MBAOnline, in conjunction with Jobvite and artist Anson Foster, released an awesome infographic a couple of days ago outlining how people are actually using Facebook, LinkedIn, and Twitter to find employment. Clearly, social media has changed the way that companies are finding new employees. But I have noticed that most of these surveys, infographics, and exposés typically ignore Tumblr.
The micro-blogging outlet may be overlooked, but people are certainly trying to find jobs using it. And that makes sense - with an 85% retention rate and over 69 million blogs on its platform, Tumblr is a great way for job seekers, particularly ones fresh out of college, to try to network with other professionals and get a foot in the door. In fact a fellow Tumblr user looking to break into the social media field recently sent my social media manager Heather Taylor a message via Tumblr, asking for advice and (I'm sure) fishing for a lead. For as nicely put as the message was, there are still certain habits and mannerisms that Tumblr users exhibit which might not translate into the best skills for job-hunting online. If you do decide to try and take advantage of Tumblr to find a job, keep the following in mind:
Have an account that is STRICTLY professional
It seems that most of the people who are trying to get a job through Tumblr do want to work in social media, but that doesn't mean that someone who is trying to land a management position, or an IT job, can't use it as well. The trick is to have an account specifically for job hunting. You can link it to your personal account if you'd like, as long as that account doesn't have any questionable content. Make sure your professional blog doesn't stagnate. It isn't enough to just put a nice picture of yourself as the avatar, slap on your CV, and then start sending out messages. Post regularly about news in your industry, or about developments in your professional life. Even if it seems like no one is listening, there is a good chance that everyone you message will click over and check out your Tumblr. And what do you think they'd rather see - a barebones blog with a standard theme, or an active, engaging individual that has enough passion about what they do to talk about it?
Treat any messages you send like you would a cover letter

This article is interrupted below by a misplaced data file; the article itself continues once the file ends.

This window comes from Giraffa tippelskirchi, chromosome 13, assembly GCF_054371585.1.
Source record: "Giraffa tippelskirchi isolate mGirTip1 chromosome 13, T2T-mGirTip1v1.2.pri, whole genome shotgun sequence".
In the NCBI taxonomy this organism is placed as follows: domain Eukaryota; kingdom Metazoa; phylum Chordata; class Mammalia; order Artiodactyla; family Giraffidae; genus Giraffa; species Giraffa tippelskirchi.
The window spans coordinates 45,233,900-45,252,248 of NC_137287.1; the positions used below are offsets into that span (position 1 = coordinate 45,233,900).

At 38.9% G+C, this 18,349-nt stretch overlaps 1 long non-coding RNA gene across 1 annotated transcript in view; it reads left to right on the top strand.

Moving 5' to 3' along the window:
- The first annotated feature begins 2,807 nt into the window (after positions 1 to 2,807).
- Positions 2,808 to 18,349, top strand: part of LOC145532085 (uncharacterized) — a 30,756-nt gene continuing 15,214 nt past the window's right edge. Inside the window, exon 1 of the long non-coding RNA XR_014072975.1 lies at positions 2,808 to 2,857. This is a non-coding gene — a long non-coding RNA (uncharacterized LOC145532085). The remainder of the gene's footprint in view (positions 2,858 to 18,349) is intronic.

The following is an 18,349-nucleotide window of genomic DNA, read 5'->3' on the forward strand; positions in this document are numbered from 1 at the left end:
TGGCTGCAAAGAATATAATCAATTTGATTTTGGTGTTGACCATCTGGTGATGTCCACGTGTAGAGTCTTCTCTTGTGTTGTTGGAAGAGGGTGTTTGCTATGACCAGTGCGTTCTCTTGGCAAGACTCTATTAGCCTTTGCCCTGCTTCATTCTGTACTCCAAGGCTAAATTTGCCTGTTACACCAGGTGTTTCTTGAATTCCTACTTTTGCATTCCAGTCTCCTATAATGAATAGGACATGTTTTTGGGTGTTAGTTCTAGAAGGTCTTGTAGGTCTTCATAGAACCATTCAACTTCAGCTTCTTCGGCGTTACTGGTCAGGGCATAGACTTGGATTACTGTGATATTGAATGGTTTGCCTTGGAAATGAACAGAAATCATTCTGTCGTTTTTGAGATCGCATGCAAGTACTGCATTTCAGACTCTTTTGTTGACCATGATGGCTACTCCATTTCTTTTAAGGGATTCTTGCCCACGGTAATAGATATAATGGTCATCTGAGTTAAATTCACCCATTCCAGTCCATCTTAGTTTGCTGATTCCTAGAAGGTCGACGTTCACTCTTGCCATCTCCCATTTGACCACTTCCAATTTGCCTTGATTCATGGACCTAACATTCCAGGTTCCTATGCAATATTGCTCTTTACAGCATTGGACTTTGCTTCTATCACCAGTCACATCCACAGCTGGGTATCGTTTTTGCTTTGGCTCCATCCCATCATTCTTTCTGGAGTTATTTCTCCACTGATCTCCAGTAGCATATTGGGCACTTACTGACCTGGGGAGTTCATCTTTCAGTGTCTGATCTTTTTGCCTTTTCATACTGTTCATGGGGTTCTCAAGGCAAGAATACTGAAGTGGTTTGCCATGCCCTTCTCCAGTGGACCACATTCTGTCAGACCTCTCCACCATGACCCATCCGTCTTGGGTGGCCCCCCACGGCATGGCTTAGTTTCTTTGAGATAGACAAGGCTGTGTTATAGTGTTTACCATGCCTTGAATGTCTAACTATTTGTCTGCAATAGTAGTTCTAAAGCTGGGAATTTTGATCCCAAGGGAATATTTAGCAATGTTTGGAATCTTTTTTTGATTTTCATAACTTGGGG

That means please, please, please don't fanboy/fangirl out and start gushing about how much you love what the person posts, how inspired you are by their drive and the content they put up. Trust me when I say, they see right through that charade. Even if it's true, it reeks of desperation. When you write your message make it personable and make it readable - just don't make it sound like you should be pitied. Even if you HAVE been looking for a job for six months, your messages and your Tumblr need to exude self-respect. First impressions are everything, even on the internet. Also, remember to leave them an alternative way to contact you. An e-mail address or a link to a Twitter account are fine; just something that will let them, if they choose to help out, take the conversation off of the Tumblrsphere.
Try not to annoy the person you're talking to
Any message you send out shouldn't be a chore to get through. Introduce yourself and be clear about what you hope to gain from this exchange. The last thing someone wants to do is read through a five-paragraph essay about why you're the model employee. Be short, quick, and to the point. And then back off. Don't send message after message after message asking if they had a chance to look over your Tumblr or talk to someone in their office. If they help out, they are doing you a favor. I know that in the digital age, patience is sometimes hard to come by but relax. Update your Tumblr and check out some pictures of cats in the meantime. Just don't be an annoyance - the last thing you want is for this person to dread opening the private messages box on their Tumblr.
Of course, a little common sense goes a long way when trying to make contacts and network. Remember to use your best judgment, along with the tips I gave you, when branching out. Some people will be more responsive than others, and some might not want anything to do with you. The great thing about Tumblr is that you can get a pretty good feel for a person's personality simply by reading their blog, so always take that into consideration. With a little luck, some perseverance, and some patience, networking and job-hunting through Tumblr can be a very worthwhile pursuit.